Chapter 5.3, Page 1 of 4

The Colorado River basin watershed encompasses an area of approximately 9,830 square miles. The basin defines Water Division 5 with the divisional office in Glenwood Springs. As of early 2001, there were approximately 1,370 alluvial wells of record in the Colorado River basin. The occurrence and distribution of Colorado River alluvium are shown in yellow on Figure 5.3-1.

Figure 5.3-1 Location of the Colorado River basin showing extent of mapped alluvium and distribution of alluvial wells.
(Click image to zoom .9MB)

The headwaters of the main stem are within Rocky Mountain National Park in eastern Grand County. The Colorado River flows southwest some 230 miles through Grand, Eagle, Garfield, and Mesa counties and exits the state at the Utah border. Principal tributaries are the Fraser, Blue, Eagle, and Roaring Fork Rivers. Surface water is the principal water resource in the basin. The Colorado River represents the largest surface-water outflow in the state with over 4.6 million acre-feet of water leaving annually. Agriculture dominates the use of the basin’s water resources, with diversions of approximately 2.2 million acre-feet for the irrigation of 300,000 acres. Between 450,000 and 600,000 acre-feet of water are also diverted annually from the basin to eastern Colorado.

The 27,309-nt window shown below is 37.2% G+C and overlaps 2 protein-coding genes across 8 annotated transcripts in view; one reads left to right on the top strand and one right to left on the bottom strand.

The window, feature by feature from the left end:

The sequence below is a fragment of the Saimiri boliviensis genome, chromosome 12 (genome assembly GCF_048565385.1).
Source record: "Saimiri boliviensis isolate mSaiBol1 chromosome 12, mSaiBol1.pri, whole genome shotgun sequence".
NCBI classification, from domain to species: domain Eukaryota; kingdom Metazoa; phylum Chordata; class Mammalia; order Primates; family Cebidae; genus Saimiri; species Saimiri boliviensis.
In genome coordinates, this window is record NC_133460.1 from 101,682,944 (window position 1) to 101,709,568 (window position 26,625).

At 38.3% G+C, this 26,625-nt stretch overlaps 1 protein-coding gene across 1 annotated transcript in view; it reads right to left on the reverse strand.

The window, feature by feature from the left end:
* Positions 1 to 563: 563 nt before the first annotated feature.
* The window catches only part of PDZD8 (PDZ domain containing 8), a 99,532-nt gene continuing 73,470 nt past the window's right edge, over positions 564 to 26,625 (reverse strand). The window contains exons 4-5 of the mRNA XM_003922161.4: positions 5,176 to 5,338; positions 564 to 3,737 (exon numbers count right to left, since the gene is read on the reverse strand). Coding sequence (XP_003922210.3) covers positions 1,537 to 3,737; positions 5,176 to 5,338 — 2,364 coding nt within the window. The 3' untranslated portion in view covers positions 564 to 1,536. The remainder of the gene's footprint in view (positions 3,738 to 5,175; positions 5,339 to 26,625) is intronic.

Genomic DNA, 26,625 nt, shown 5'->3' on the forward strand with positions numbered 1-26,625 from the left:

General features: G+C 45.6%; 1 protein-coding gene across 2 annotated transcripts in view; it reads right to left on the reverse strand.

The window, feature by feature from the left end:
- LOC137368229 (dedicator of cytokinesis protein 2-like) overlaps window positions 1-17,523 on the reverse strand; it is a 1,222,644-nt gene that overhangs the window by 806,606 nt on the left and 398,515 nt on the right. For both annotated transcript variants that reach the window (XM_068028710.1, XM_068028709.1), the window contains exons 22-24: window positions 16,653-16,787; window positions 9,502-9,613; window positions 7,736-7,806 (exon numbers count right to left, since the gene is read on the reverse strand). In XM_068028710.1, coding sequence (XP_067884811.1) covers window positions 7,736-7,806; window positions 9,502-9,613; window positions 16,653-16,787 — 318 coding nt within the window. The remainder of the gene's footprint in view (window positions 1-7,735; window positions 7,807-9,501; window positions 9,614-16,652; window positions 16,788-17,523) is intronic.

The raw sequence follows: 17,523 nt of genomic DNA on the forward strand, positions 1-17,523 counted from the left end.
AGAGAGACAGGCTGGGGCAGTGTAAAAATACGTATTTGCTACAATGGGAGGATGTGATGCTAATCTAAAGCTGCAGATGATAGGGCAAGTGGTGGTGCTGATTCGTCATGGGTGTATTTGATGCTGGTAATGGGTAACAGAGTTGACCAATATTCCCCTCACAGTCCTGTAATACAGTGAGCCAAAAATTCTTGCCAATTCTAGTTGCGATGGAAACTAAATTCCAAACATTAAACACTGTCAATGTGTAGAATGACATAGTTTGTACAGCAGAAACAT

Alluvial ground-water resources are used for public water supply and agricultural irrigation, and represent an important resource in rural areas for domestic supplies. The principal agricultural area is the Grand Valley from Palisade to Fruita; other agricultural areas include Plateau Creek (Collbran area), Colorado River Valley from New Castle to Parachute, and the Roaring Fork Valley. The estimated population of the Colorado River basin, based on the 2000 census of the six major counties within the basin, is slightly over 253,000 people.

Chapter 5.3, Page 1 of 4